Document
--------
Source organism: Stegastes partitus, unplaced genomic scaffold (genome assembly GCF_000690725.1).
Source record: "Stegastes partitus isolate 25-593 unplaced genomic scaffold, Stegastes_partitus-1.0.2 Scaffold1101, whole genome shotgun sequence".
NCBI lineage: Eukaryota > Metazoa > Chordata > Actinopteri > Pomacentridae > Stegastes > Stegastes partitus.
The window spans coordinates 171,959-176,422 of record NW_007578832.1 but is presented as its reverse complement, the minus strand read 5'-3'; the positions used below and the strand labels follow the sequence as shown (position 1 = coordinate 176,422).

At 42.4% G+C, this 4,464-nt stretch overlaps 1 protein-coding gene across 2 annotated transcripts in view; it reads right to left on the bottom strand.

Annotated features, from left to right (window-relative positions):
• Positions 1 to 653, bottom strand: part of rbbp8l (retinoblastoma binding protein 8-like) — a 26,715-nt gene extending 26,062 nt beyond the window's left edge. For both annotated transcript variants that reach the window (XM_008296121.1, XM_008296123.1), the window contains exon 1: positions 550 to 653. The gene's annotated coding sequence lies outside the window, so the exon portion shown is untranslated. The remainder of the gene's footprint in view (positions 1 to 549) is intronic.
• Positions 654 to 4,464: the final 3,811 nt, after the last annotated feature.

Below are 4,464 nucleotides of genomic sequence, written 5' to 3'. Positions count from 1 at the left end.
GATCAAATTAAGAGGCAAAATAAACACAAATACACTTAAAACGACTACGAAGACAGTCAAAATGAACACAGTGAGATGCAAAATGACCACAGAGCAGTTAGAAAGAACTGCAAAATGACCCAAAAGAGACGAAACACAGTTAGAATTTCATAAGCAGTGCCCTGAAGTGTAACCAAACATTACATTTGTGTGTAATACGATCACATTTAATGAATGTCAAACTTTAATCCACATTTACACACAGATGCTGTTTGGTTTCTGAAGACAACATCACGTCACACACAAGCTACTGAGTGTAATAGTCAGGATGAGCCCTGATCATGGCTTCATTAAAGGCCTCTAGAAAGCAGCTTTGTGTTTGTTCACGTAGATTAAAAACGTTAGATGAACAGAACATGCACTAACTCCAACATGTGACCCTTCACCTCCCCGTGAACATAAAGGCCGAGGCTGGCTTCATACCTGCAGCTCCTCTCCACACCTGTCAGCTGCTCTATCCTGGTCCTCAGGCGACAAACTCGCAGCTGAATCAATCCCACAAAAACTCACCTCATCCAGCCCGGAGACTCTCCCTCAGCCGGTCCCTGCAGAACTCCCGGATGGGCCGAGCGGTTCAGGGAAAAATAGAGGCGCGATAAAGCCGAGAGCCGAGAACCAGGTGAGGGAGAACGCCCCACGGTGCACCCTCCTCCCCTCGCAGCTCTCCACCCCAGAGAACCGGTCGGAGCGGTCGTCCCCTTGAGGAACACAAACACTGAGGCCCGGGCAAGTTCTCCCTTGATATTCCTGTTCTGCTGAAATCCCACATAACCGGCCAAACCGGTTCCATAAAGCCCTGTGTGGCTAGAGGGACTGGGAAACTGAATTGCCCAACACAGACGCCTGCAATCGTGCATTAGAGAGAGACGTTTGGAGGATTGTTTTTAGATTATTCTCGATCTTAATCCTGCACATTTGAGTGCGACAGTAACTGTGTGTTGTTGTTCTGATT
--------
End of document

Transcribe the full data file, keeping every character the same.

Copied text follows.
Source organism: Stegastes partitus, unplaced genomic scaffold (genome assembly GCF_000690725.1).
Source record: "Stegastes partitus isolate 25-593 unplaced genomic scaffold, Stegastes_partitus-1.0.2 Scaffold1101, whole genome shotgun sequence".
NCBI lineage: Eukaryota > Metazoa > Chordata > Actinopteri > Pomacentridae > Stegastes > Stegastes partitus.
The window spans coordinates 171,959-176,422 of record NW_007578832.1 but is presented as its reverse complement, the minus strand read 5'-3'; the positions used below and the strand labels follow the sequence as shown (position 1 = coordinate 176,422).

At 42.4% G+C, this 4,464-nt stretch overlaps 1 protein-coding gene across 2 annotated transcripts in view; it reads right to left on the bottom strand.

Annotated features, from left to right (window-relative positions):
• Positions 1 to 653, bottom strand: part of rbbp8l (retinoblastoma binding protein 8-like) — a 26,715-nt gene extending 26,062 nt beyond the window's left edge. For both annotated transcript variants that reach the window (XM_008296121.1, XM_008296123.1), the window contains exon 1: positions 550 to 653. The gene's annotated coding sequence lies outside the window, so the exon portion shown is untranslated. The remainder of the gene's footprint in view (positions 1 to 549) is intronic.
• Positions 654 to 4,464: the final 3,811 nt, after the last annotated feature.

Below are 4,464 nucleotides of genomic sequence, written 5' to 3'. Positions count from 1 at the left end.
GATCAAATTAAGAGGCAAAATAAACACAAATACACTTAAAACGACTACGAAGACAGTCAAAATGAACACAGTGAGATGCAAAATGACCACAGAGCAGTTAGAAAGAACTGCAAAATGACCCAAAAGAGACGAAACACAGTTAGAATTTCATAAGCAGTGCCCTGAAGTGTAACCAAACATTACATTTGTGTGTAATACGATCACATTTAATGAATGTCAAACTTTAATCCACATTTACACACAGATGCTGTTTGGTTTCTGAAGACAACATCACGTCACACACAAGCTACTGAGTGTAATAGTCAGGATGAGCCCTGATCATGGCTTCATTAAAGGCCTCTAGAAAGCAGCTTTGTGTTTGTTCACGTAGATTAAAAACGTTAGATGAACAGAACATGCACTAACTCCAACATGTGACCCTTCACCTCCCCGTGAACATAAAGGCCGAGGCTGGCTTCATACCTGCAGCTCCTCTCCACACCTGTCAGCTGCTCTATCCTGGTCCTCAGGCGACAAACTCGCAGCTGAATCAATCCCACAAAAACTCACCTCATCCAGCCCGGAGACTCTCCCTCAGCCGGTCCCTGCAGAACTCCCGGATGGGCCGAGCGGTTCAGGGAAAAATAGAGGCGCGATAAAGCCGAGAGCCGAGAACCAGGTGAGGGAGAACGCCCCACGGTGCACCCTCCTCCCCTCGCAGCTCTCCACCCCAGAGAACCGGTCGGAGCGGTCGTCCCCTTGAGGAACACAAACACTGAGGCCCGGGCAAGTTCTCCCTTGATATTCCTGTTCTGCTGAAATCCCACATAACCGGCCAAACCGGTTCCATAAAGCCCTGTGTGGCTAGAGGGACTGGGAAACTGAATTGCCCAACACAGACGCCTGCAATCGTGCATTAGAGAGAGACGTTTGGAGGATTGTTTTTAGATTATTCTCGATCTTAATCCTGCACATTTGAGTGCGACAGTAACTGTGTGTTGTTGTTCTGATT